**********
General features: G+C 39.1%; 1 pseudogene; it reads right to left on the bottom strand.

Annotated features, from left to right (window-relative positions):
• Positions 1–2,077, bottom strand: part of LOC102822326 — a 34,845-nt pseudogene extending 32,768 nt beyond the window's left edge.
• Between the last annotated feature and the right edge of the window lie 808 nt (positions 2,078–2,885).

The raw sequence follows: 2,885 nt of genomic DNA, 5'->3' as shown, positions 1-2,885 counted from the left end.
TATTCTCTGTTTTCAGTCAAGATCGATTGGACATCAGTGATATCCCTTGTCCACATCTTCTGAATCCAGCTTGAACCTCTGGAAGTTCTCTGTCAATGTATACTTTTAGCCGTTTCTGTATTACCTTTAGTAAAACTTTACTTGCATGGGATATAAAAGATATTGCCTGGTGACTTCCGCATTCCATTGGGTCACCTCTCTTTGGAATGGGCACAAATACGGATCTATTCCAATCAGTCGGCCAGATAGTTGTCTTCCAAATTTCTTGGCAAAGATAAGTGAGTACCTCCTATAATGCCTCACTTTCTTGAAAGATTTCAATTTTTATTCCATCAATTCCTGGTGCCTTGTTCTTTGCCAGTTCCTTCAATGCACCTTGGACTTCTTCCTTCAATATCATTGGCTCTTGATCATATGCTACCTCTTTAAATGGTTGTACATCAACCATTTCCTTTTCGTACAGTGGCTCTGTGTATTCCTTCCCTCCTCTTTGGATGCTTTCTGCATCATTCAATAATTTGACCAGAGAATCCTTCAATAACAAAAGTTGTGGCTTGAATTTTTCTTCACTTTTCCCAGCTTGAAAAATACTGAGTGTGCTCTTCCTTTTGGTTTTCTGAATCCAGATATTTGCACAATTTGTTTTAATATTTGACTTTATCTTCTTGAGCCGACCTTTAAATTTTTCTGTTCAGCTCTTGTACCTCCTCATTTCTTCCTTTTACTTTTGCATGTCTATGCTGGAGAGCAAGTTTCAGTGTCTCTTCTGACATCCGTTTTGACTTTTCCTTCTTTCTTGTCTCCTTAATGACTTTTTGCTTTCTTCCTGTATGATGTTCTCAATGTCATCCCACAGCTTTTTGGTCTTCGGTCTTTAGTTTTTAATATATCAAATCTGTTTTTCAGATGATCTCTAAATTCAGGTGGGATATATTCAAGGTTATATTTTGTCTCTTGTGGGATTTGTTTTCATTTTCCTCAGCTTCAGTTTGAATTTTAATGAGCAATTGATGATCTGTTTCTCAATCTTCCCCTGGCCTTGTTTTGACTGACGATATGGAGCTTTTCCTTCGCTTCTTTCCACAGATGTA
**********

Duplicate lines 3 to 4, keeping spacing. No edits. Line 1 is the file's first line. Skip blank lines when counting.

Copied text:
• Positions 1–2,077, bottom strand: part of LOC102822326 — a 34,845-nt pseudogene extending 32,768 nt beyond the window's left edge.
• Between the last annotated feature and the right edge of the window lie 808 nt (positions 2,078–2,885).